My take on the situation is that it is more important to divorce the ultralight from the airport operational model than it is to cruise fast, which in and ultralight can't be more than 55 knots anyway. If choosing between a machine that bucks the maximum speed limit and that needs an airport runway for operations, or a machine that has 10 mph of margin to maximum Part-103 speed limit, but can fly well from an open field, a park, a beach or just about any place one might be able to foot-launch a paramotor under ideal conditions, I think the one with more operational access options takes favor over squeezing out a little extra cruise speed.

pictsidhe

Well-Known Member
I don't know about foot launched, and I'd like to go highway speed or it's faster to drive...Folding wings, and quick change floats/skis would be fun. I'd like a zip on cover for when it's folded, to help avoid bumps and rash. They need to inflate the 103 reg closer to the current LSA numbers, when they open up LSA to heavier legacy aircraft. 250 is just too low for modern giant pilots (not fat, I'm 6'4" 245# and proportional). If 103 was 450 airframe, with a MTOW of ~900 and a 10 gallon tank, it would be sweet.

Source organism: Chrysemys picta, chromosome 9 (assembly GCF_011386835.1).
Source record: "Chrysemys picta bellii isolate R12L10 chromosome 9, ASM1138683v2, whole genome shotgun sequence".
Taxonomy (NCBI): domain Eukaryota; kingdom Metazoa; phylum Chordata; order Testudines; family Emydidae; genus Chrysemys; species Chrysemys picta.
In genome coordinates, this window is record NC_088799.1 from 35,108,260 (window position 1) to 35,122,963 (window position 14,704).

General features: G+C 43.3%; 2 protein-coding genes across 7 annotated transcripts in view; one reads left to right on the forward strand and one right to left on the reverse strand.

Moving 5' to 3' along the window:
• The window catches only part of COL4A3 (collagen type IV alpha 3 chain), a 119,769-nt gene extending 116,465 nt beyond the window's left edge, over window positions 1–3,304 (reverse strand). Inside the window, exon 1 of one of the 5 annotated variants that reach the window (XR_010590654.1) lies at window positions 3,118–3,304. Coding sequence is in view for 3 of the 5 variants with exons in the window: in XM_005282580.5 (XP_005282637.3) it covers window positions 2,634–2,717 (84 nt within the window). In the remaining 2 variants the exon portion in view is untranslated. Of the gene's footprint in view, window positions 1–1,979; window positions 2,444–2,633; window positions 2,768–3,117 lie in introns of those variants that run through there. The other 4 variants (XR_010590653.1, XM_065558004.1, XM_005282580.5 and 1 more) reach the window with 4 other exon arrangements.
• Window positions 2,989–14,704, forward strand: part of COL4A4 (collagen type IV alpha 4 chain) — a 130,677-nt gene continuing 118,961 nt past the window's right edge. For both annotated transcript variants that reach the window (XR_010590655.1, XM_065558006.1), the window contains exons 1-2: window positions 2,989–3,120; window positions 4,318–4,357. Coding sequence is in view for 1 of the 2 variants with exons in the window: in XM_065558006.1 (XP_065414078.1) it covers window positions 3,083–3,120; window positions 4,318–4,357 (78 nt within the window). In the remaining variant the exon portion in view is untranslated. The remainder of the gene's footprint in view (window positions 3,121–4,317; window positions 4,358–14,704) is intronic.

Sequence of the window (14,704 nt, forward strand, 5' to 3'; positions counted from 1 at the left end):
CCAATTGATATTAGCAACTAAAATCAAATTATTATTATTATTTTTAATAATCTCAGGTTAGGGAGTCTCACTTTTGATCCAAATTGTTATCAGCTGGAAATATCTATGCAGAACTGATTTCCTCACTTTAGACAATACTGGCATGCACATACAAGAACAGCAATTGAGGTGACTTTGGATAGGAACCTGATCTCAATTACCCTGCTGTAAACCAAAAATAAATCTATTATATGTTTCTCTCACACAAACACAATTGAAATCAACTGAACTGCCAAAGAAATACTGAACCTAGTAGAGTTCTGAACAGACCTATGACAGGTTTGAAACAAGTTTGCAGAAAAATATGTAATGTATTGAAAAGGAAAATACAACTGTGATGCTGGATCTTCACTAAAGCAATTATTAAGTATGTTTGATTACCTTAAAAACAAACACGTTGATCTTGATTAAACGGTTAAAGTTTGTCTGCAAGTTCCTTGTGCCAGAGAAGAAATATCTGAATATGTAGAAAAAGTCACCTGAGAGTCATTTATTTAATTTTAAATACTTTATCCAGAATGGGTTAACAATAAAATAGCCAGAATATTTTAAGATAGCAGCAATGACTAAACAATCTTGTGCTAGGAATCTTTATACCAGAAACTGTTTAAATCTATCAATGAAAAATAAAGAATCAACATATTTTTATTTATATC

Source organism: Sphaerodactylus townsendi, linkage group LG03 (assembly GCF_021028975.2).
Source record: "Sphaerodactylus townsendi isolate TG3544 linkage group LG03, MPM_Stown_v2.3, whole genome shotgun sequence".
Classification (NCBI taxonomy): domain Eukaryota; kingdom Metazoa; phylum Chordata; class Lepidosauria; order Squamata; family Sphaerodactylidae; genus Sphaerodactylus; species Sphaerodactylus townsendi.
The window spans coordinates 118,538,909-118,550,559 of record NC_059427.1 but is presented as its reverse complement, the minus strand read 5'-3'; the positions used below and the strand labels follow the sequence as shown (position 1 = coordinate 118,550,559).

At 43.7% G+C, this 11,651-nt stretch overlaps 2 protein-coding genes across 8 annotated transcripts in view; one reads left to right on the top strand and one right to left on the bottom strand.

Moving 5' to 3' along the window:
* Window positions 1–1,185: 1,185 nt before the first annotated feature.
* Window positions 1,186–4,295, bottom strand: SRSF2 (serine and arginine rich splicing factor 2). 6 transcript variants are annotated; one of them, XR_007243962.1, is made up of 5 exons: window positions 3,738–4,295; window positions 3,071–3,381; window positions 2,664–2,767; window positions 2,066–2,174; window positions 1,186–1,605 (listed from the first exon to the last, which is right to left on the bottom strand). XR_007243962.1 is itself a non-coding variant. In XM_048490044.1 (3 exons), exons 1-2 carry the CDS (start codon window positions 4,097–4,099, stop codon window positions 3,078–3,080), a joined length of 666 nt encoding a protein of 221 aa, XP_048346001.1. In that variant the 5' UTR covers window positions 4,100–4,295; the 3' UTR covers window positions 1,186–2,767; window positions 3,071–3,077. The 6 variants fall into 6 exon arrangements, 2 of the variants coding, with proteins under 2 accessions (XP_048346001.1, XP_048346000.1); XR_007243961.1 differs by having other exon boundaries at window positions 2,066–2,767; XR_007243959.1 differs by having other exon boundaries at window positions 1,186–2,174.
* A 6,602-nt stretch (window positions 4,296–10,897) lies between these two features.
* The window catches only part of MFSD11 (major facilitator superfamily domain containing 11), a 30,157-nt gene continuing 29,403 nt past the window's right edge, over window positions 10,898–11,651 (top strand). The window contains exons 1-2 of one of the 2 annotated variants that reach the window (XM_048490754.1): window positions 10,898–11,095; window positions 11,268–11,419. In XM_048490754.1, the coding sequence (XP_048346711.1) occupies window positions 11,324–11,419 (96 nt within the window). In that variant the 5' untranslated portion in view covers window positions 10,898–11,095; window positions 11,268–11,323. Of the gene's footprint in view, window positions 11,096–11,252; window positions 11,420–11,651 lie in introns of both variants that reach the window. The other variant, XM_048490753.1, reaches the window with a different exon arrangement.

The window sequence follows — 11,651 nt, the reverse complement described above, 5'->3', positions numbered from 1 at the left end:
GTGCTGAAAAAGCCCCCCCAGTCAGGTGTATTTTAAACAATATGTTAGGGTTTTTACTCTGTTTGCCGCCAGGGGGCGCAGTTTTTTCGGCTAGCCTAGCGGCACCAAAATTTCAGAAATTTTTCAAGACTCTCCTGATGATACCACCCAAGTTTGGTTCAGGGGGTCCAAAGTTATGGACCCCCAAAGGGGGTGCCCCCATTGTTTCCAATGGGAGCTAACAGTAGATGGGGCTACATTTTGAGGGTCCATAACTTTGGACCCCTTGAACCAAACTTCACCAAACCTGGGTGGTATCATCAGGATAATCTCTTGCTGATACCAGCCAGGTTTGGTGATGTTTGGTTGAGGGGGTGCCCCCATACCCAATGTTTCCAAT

I'm 6'6" and don't have a problem working within 103. Changing 103 is very unlikely to please us. There is no way it will be open as it is now. The FAA have also said as much, too.
With the upcoming 'Heavy Sport' reg changes, there is perhaps grounds to ask for something between 103 and the growing monster that LSA is becoming. LSA was supposed to replace fat ultralights, but was pressured into being something else.

103 really needs some way to train for it. Many people are taking to the air with no training at all. I'm likely to be one of those. Not because I can't afford a few Cessna lessons now, but because the TSA won't let me...

pictsidhe

Well-Known Member
Oh I gotta hear this....
As an alien, there are additional legal hoops to jump through before I can take a PPL lesson. I lack enough pieces of paper from the US government for them.
I don't even currently have a US driving license. But that is nothing to do with the TSA.

mcrae0104

Well-Known Member
HBA Supporter
Log Member
Take a lot of discovery flights.